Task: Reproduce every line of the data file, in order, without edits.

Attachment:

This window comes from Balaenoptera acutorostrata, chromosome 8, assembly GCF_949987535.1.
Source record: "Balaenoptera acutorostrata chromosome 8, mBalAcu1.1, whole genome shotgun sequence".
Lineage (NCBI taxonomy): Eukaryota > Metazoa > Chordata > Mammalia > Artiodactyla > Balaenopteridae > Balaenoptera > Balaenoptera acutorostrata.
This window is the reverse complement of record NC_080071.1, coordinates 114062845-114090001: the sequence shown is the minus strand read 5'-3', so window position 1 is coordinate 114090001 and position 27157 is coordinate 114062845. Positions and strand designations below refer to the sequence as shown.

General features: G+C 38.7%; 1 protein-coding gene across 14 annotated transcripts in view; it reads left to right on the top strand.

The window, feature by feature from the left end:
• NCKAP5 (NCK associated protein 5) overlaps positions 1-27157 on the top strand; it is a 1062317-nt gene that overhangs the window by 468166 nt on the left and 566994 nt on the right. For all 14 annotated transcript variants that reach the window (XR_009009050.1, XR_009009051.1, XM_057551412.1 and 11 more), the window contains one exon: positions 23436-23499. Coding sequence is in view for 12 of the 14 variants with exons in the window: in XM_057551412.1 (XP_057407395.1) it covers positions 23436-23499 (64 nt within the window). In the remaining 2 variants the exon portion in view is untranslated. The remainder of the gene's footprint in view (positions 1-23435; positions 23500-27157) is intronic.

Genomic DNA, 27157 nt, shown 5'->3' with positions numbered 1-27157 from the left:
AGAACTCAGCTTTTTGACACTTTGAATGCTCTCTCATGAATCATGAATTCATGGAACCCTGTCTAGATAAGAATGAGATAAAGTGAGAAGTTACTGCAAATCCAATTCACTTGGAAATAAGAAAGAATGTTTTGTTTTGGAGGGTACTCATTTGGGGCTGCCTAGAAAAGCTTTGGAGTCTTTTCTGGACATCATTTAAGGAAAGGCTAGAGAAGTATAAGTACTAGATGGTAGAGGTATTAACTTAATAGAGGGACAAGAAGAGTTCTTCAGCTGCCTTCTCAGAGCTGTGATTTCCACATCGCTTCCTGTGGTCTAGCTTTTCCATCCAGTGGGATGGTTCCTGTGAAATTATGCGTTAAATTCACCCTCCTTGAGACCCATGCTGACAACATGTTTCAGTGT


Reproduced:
This window comes from Balaenoptera acutorostrata, chromosome 8, assembly GCF_949987535.1.
Source record: "Balaenoptera acutorostrata chromosome 8, mBalAcu1.1, whole genome shotgun sequence".
Lineage (NCBI taxonomy): Eukaryota > Metazoa > Chordata > Mammalia > Artiodactyla > Balaenopteridae > Balaenoptera > Balaenoptera acutorostrata.
This window is the reverse complement of record NC_080071.1, coordinates 114062845-114090001: the sequence shown is the minus strand read 5'-3', so window position 1 is coordinate 114090001 and position 27157 is coordinate 114062845. Positions and strand designations below refer to the sequence as shown.

General features: G+C 38.7%; 1 protein-coding gene across 14 annotated transcripts in view; it reads left to right on the top strand.

The window, feature by feature from the left end:
• NCKAP5 (NCK associated protein 5) overlaps positions 1-27157 on the top strand; it is a 1062317-nt gene that overhangs the window by 468166 nt on the left and 566994 nt on the right. For all 14 annotated transcript variants that reach the window (XR_009009050.1, XR_009009051.1, XM_057551412.1 and 11 more), the window contains one exon: positions 23436-23499. Coding sequence is in view for 12 of the 14 variants with exons in the window: in XM_057551412.1 (XP_057407395.1) it covers positions 23436-23499 (64 nt within the window). In the remaining 2 variants the exon portion in view is untranslated. The remainder of the gene's footprint in view (positions 1-23435; positions 23500-27157) is intronic.

Genomic DNA, 27157 nt, shown 5'->3' with positions numbered 1-27157 from the left:
AGAACTCAGCTTTTTGACACTTTGAATGCTCTCTCATGAATCATGAATTCATGGAACCCTGTCTAGATAAGAATGAGATAAAGTGAGAAGTTACTGCAAATCCAATTCACTTGGAAATAAGAAAGAATGTTTTGTTTTGGAGGGTACTCATTTGGGGCTGCCTAGAAAAGCTTTGGAGTCTTTTCTGGACATCATTTAAGGAAAGGCTAGAGAAGTATAAGTACTAGATGGTAGAGGTATTAACTTAATAGAGGGACAAGAAGAGTTCTTCAGCTGCCTTCTCAGAGCTGTGATTTCCACATCGCTTCCTGTGGTCTAGCTTTTCCATCCAGTGGGATGGTTCCTGTGAAATTATGCGTTAAATTCACCCTCCTTGAGACCCATGCTGACAACATGTTTCAGTGT